Across the States
Rumor Mill Starts CPS Investigation
When Roberta Landsiedel found a card from the Department of Family Services at her door, she immediately called the Child Protective Services (CPS) worker who had left it. He explained that Roberta had been accused of educational neglect and that he would have to come to the home to investigate.* According to the person who had made the report of neglect, Roberta was supposed to have said that she "didn't have time to educate her children." Roberta, a member of Home School Legal Defense Association, immediately called our office.
The story that unfolded was all too familiar to HSLDA Attorney Scott Somerville. The Landsiedel family had started homeschooling the year before, but found that the curriculum they chose was too intensive for their children. When they finally switched to a new curriculum, they felt it would be better to start over at the beginning of each child's grade rather than jump into the middle of a program. When the mother confided her struggles to a friend at church, the rumor mill started. It ended with allegations of educational neglect and a CPS investigation.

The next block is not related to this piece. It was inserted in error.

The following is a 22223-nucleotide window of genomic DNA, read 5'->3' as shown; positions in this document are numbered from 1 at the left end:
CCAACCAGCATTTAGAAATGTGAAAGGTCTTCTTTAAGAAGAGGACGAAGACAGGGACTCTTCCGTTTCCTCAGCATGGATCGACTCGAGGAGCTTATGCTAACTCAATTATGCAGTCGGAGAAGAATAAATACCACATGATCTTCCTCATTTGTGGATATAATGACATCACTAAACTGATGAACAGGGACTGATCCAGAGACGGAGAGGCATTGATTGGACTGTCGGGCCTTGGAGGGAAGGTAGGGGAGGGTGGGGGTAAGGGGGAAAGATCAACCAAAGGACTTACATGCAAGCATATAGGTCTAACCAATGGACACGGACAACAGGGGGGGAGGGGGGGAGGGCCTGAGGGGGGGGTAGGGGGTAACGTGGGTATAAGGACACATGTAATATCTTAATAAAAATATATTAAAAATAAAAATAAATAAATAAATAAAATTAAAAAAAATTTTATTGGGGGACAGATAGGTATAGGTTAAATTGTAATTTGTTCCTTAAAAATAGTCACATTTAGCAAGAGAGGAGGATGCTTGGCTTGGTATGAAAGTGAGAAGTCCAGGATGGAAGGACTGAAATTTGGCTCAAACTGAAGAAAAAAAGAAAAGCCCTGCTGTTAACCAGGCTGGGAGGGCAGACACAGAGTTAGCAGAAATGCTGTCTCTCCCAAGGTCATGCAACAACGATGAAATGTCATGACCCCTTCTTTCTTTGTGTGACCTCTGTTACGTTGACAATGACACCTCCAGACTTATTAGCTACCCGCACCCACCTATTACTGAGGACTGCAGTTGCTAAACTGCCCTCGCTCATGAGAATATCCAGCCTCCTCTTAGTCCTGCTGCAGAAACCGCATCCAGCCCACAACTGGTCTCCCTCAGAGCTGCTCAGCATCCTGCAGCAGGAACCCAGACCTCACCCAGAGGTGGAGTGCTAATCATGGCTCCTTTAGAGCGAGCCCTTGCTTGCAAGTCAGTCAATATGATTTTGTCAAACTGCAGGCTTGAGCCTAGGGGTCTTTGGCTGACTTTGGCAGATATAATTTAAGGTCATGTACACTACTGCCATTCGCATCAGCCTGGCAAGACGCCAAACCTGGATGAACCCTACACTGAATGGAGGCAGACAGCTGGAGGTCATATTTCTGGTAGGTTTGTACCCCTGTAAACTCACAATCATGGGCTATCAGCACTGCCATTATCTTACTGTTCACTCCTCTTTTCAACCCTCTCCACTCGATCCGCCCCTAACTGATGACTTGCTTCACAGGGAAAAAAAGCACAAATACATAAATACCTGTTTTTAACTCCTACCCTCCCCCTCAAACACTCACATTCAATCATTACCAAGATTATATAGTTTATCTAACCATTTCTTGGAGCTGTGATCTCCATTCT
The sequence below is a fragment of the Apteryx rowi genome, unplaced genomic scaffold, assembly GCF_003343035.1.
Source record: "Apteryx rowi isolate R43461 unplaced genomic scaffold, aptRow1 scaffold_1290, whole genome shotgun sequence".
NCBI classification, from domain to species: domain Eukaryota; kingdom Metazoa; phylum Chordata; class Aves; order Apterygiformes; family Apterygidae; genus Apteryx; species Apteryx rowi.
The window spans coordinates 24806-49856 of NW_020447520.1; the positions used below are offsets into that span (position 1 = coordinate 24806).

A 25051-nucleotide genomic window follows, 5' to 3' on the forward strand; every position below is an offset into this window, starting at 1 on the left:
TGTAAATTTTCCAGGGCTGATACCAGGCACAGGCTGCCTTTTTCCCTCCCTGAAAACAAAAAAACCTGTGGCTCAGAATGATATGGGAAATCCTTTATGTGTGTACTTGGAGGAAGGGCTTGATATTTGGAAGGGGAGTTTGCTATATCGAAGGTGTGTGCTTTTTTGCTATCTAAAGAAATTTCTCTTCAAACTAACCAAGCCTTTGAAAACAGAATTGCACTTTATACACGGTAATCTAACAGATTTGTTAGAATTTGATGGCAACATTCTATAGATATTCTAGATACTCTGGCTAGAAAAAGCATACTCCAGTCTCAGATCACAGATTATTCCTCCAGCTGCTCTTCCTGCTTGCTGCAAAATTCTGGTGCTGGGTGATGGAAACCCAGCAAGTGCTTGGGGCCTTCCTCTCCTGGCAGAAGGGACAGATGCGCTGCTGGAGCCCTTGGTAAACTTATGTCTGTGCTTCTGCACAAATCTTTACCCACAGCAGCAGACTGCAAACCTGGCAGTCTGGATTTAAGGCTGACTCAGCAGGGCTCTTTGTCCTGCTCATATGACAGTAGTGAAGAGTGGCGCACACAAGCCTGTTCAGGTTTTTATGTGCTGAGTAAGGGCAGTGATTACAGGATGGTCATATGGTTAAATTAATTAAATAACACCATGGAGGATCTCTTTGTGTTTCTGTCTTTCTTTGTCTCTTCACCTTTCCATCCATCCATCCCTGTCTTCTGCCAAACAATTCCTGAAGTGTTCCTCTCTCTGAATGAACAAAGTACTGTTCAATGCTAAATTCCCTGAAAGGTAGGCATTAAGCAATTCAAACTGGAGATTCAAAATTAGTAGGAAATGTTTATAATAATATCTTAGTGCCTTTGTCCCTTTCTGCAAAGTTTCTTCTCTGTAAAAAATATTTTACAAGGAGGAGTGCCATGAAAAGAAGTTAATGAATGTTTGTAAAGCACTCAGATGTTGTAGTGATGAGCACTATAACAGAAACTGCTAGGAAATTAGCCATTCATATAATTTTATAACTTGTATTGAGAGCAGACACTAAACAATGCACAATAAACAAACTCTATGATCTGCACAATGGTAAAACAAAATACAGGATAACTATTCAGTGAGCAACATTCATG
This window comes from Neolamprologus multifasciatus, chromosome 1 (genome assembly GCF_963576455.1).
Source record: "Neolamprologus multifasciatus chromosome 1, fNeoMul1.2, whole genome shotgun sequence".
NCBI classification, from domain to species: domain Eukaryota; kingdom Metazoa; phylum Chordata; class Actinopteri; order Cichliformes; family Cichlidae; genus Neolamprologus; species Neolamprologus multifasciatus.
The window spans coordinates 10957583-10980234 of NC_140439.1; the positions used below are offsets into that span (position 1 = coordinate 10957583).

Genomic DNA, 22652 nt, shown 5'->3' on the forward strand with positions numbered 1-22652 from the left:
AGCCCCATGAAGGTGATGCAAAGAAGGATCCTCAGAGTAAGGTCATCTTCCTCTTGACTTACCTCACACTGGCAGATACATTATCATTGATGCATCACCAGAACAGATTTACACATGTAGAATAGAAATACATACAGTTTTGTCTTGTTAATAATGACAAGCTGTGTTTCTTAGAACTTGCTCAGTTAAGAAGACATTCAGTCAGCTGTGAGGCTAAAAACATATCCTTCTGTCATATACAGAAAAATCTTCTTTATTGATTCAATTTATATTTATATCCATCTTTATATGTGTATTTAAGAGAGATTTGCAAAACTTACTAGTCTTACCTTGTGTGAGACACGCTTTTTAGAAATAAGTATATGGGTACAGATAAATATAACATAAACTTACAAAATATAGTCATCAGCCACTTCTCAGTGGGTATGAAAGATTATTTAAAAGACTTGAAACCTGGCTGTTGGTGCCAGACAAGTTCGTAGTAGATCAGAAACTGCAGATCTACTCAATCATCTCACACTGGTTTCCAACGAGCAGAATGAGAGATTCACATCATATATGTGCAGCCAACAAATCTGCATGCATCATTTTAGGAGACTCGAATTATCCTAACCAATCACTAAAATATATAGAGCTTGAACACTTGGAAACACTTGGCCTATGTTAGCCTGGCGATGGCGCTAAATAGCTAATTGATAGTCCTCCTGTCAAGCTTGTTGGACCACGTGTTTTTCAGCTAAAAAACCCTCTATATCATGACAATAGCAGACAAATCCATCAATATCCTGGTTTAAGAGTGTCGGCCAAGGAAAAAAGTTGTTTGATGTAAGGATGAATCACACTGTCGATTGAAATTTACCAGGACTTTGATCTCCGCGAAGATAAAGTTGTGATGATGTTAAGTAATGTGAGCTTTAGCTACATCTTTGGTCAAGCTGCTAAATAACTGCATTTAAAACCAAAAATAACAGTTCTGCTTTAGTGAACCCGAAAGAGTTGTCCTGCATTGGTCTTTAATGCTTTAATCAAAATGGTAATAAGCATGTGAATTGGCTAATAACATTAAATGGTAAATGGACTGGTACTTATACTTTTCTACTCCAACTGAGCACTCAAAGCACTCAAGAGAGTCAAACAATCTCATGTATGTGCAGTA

HSLDA promptly contacted the social worker to explain the situation. As a result, the Landsiedels never had to meet with CPS for any formal interviews. Roberta documented that she did, in fact, have time to educate her children, and the case was closed without any adverse consequences to the family.
Wyoming social workers are supposed to protect children from harm, not check up on curriculum choices. The Landsiedel family was in compliance with Wyoming law at all times and should never have had to deal with CPS. Still, homeschoolers must always be prepared to respond to allegations of neglect, even when they know they are not doing anything wrong. HSLDA stands ready to help in such situations.
— by Scott W. Somerville
* See "HSLDA social services contact policy"